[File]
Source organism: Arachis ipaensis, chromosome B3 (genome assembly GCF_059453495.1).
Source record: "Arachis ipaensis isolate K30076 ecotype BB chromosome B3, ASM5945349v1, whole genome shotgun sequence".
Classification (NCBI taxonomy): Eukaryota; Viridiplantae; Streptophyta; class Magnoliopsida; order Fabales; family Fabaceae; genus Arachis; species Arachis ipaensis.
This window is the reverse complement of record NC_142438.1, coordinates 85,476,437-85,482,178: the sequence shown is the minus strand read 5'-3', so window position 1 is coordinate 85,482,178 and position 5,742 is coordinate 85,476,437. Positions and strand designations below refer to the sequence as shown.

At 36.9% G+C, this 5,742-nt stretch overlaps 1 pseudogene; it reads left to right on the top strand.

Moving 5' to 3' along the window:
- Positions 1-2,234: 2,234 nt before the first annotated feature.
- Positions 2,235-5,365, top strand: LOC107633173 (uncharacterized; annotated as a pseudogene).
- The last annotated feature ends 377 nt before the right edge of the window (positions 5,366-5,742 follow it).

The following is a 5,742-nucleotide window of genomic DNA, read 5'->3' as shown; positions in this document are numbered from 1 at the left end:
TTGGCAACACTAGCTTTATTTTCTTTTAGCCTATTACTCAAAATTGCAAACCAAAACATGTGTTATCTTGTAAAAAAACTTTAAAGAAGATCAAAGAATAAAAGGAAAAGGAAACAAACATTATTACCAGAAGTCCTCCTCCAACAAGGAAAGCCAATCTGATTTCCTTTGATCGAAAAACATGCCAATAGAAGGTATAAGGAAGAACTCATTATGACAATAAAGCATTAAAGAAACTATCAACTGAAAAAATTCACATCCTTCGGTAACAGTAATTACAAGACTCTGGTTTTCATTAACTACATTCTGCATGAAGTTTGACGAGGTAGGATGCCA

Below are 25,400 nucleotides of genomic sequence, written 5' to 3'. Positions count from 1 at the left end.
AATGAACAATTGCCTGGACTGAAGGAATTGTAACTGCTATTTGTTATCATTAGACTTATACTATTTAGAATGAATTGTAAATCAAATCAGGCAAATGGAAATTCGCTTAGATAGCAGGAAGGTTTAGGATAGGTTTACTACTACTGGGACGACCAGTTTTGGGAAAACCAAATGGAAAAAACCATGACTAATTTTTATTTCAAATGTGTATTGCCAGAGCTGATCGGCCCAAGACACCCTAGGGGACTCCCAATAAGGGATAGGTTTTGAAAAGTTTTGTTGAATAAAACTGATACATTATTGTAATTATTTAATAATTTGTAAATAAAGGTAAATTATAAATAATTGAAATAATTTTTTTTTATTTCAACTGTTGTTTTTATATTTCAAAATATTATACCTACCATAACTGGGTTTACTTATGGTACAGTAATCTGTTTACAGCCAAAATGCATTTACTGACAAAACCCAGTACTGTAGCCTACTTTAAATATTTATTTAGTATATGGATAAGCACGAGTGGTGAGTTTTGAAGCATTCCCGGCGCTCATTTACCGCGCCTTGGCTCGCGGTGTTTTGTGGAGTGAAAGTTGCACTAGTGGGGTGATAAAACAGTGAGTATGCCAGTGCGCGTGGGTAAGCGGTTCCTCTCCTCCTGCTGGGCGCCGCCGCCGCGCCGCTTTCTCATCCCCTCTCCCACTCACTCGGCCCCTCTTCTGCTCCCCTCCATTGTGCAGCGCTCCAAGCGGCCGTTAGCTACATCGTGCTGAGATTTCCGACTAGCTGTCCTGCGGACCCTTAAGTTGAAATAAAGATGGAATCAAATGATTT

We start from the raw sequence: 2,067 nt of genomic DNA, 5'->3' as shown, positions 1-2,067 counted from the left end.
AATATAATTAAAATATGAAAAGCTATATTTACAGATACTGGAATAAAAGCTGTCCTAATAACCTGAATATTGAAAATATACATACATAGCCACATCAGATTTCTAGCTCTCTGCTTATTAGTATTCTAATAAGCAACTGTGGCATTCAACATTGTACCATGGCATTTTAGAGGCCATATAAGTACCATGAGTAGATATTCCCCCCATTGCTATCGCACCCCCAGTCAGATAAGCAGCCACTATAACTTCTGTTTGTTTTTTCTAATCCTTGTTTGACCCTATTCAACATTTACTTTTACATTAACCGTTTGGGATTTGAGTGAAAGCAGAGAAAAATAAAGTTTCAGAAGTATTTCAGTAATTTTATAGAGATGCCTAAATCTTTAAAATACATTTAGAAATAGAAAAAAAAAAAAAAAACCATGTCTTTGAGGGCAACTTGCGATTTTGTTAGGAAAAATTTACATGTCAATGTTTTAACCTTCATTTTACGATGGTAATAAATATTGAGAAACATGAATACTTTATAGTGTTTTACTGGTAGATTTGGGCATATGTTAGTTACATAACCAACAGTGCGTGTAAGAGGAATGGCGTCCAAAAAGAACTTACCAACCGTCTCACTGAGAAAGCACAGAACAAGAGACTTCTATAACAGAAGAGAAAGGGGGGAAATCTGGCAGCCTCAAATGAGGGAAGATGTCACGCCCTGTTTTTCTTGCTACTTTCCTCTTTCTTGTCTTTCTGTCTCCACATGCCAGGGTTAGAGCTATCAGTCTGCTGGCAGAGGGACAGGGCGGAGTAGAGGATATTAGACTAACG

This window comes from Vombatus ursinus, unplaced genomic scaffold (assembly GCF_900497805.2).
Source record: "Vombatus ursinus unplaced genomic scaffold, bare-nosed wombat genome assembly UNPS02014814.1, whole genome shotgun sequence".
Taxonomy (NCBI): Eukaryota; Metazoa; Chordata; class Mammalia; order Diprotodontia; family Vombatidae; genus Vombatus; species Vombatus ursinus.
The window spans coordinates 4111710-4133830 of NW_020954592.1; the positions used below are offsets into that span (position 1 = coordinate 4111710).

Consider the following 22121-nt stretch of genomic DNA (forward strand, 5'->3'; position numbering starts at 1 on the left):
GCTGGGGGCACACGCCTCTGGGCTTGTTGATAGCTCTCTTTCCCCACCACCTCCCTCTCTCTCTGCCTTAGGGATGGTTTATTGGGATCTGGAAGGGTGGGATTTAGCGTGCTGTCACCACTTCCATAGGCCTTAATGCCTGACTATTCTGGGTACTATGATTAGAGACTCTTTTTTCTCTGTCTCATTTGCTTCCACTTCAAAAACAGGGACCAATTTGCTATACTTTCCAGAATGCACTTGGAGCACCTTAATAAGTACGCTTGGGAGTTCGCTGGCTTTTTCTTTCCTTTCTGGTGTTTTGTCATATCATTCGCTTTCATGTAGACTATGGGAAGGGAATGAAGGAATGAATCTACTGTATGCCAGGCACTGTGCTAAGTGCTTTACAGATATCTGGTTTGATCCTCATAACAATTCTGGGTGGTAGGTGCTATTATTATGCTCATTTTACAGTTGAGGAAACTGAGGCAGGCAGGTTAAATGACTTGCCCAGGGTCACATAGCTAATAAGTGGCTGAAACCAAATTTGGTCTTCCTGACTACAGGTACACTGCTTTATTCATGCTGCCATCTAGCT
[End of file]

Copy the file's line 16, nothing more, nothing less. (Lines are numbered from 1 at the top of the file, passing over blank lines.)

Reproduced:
This window comes from Vombatus ursinus, unplaced genomic scaffold (assembly GCF_900497805.2).